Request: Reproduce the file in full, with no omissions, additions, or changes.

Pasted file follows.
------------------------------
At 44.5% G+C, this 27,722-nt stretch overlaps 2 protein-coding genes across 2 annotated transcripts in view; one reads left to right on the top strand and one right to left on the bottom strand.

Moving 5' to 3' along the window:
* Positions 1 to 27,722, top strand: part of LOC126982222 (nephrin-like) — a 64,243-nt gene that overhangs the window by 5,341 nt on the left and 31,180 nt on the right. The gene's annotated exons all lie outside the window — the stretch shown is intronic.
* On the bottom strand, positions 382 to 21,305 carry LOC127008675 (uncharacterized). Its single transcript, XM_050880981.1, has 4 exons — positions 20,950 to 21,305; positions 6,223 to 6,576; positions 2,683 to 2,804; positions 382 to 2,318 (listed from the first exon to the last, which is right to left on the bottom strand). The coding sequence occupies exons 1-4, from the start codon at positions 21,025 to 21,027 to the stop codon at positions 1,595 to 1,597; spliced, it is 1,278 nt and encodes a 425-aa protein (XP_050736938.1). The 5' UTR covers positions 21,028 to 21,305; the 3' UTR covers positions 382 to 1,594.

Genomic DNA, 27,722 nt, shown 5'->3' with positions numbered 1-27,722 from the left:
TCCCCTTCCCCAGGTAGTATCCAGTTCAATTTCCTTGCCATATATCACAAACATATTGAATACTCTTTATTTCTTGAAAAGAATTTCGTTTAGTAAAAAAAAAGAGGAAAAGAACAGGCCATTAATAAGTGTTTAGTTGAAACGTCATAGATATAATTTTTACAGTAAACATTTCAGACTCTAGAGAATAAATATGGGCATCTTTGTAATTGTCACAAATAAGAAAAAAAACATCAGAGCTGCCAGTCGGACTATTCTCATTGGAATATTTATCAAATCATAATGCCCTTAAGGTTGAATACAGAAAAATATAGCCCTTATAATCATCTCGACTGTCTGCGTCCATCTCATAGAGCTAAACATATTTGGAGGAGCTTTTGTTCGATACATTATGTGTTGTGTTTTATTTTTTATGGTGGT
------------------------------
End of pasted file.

At 44.5% G+C, this 27,722-nt stretch overlaps 2 protein-coding genes across 2 annotated transcripts in view; one reads left to right on the top strand and one right to left on the bottom strand.

Moving 5' to 3' along the window:
* Positions 1 to 27,722, top strand: part of LOC126982222 (nephrin-like) — a 64,243-nt gene that overhangs the window by 5,341 nt on the left and 31,180 nt on the right. The gene's annotated exons all lie outside the window — the stretch shown is intronic.
* On the bottom strand, positions 382 to 21,305 carry LOC127008675 (uncharacterized). Its single transcript, XM_050880981.1, has 4 exons — positions 20,950 to 21,305; positions 6,223 to 6,576; positions 2,683 to 2,804; positions 382 to 2,318 (listed from the first exon to the last, which is right to left on the bottom strand). The coding sequence occupies exons 1-4, from the start codon at positions 21,025 to 21,027 to the stop codon at positions 1,595 to 1,597; spliced, it is 1,278 nt and encodes a 425-aa protein (XP_050736938.1). The 5' UTR covers positions 21,028 to 21,305; the 3' UTR covers positions 382 to 1,594.

Genomic DNA, 27,722 nt, shown 5'->3' with positions numbered 1-27,722 from the left:
TCCCCTTCCCCAGGTAGTATCCAGTTCAATTTCCTTGCCATATATCACAAACATATTGAATACTCTTTATTTCTTGAAAAGAATTTCGTTTAGTAAAAAAAAAGAGGAAAAGAACAGGCCATTAATAAGTGTTTAGTTGAAACGTCATAGATATAATTTTTACAGTAAACATTTCAGACTCTAGAGAATAAATATGGGCATCTTTGTAATTGTCACAAATAAGAAAAAAAACATCAGAGCTGCCAGTCGGACTATTCTCATTGGAATATTTATCAAATCATAATGCCCTTAAGGTTGAATACAGAAAAATATAGCCCTTATAATCATCTCGACTGTCTGCGTCCATCTCATAGAGCTAAACATATTTGGAGGAGCTTTTGTTCGATACATTATGTGTTGTGTTTTATTTTTTATGGTGGT